lost in tokyo every autumn
written and photograghed by architect arad sharon
The annual trip of Israeli architects to Japan caught me too this year. Fifty thousand shekels in six installments and I could rub shoulders with world architecture, experiencing an extremely polite and clean culture. Clean around, clean above and also clean beneath - in the underground city encompassing well-kept shopping centers, cafes, restaurants, and flower shops where people buy flowers on their way to the trains, which get to all corners of the city and the country at unbearable efficiency.
These three components - cleanliness, efficiency and seriousness of the profession - are the building bricks of Japanese culture, and undoubtedly the secret of its environmental uniqueness.
In the streets of the city, people do not toss papers nor do they empty ashtrays - even when no one is watching. They have public toilets as clean as a pharmacy. The gardens are awe-inspiring, and even if you urgently feel like writing on the wall 'Will you marry me, Shosh?' - no graffiti is allowed.
Wondrous Tokyo's streets, roads, gardens, urban noises, scents and infinite narratives create an unprecedented experience. The architecture... is a different story. Two weeks of strange explanations about no less strange buildings could not obscure the beauty of the city and its cultural strength.
Eldar, the son of Aryeh, and also my father, taught me that if you use too many superlatives people stop believing you. In this cultural context - the brand flagship architects, adored by architects and students, detract from the seriousness of the profession. It takes 18 years to learn in Japan to cut sashimi, while my grandfather needed only three years in the Bauhaus before he was assigned to plan all the hospitals in the country, the kibbutzim, development towns, and the rest of the country between.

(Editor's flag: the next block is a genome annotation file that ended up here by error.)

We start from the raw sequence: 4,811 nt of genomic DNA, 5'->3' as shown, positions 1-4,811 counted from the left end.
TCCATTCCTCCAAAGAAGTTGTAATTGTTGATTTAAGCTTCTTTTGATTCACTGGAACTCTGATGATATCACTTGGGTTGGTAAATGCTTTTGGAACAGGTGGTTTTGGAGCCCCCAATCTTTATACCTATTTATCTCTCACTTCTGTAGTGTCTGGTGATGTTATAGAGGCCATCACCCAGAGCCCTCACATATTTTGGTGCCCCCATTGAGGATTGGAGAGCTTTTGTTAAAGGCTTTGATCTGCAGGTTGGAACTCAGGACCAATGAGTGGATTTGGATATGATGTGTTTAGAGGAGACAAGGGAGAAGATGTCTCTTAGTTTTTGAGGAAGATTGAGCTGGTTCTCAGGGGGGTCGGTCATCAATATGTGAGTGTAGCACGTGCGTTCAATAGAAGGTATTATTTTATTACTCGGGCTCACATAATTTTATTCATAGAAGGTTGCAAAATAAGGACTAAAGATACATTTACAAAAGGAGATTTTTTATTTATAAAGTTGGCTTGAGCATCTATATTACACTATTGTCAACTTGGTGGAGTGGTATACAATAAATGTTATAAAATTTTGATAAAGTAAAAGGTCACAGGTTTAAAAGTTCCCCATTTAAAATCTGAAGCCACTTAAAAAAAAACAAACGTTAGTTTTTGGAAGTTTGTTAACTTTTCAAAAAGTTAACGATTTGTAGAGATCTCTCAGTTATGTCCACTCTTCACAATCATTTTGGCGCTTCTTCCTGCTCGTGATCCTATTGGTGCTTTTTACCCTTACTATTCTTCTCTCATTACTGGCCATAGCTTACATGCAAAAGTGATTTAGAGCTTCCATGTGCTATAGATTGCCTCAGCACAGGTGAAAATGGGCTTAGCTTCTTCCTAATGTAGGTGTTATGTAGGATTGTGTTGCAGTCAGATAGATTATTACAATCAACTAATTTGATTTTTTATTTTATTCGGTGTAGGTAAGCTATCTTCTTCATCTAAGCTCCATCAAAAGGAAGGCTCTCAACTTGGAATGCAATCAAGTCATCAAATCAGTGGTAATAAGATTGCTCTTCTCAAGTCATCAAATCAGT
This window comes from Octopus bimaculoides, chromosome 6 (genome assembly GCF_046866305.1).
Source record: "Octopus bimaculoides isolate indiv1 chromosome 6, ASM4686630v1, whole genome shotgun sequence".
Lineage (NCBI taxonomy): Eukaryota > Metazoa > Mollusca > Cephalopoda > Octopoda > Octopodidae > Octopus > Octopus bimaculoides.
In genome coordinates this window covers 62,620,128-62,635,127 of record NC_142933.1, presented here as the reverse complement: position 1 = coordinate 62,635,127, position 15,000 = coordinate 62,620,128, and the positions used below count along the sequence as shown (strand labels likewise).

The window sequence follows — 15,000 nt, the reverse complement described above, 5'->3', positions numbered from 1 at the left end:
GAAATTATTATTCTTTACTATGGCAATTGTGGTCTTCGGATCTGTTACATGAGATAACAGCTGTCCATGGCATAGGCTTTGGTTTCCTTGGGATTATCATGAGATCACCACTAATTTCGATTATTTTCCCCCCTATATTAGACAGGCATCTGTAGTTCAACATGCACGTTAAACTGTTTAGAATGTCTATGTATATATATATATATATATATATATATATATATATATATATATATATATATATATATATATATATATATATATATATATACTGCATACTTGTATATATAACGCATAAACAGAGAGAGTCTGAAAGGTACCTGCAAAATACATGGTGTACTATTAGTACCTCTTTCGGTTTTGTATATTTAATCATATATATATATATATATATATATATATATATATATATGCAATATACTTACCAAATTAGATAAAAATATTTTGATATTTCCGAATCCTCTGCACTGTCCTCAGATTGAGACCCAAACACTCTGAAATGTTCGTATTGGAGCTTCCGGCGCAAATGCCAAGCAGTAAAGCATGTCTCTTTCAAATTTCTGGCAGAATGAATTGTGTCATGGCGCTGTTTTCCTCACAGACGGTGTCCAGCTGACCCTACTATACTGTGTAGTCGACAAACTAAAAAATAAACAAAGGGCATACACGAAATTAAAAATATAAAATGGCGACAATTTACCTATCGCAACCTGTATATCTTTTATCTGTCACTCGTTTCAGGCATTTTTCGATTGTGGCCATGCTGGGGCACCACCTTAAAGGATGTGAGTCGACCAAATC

The unbridled ego of archi-stars has created quite a few alienated landmarks in the space, prominent among them the pompous row of buildings on Omotesando Ave.: Prada by Herzog & de Meuron; Cartier by Cesar Pelli; Tod's by Toyo Ito; Chanel by MVRDV; and Dior by Kazuyo Sejima from SANAA.
Each brand shop is allotted a brand architect - and the phantasmagorical buildings create a layer morphology totally contradicting the minimalist character of the traditional building that controls the landscape with respectable modesty.
The Prada building with its glass exterior and fashionable reflections could just as well sit in Manhattan. So too the Dior building with its envelope that shines at night like an elegant perfume bottle, evoking dissonance with the bright Post-Modern interior; and Tod's flagship by Ito with its typical optimism of a tree, contrasting with the dark pessimistic Chanel building by the Dutch MVRDV.
Buildings - it's been said - are photographed well at night, and marketing the city through them is legitimate, just like the marketing of expensive perfumes, shoes or watches. It perfectly suits the quick catharsis needed to absorb the myriad around, and reach satisfaction rapidly. However, while watches may be replaced every two days, buildings are meant to survive fifty, sixty, two hundred years, and so should not be subject to fashion addiction.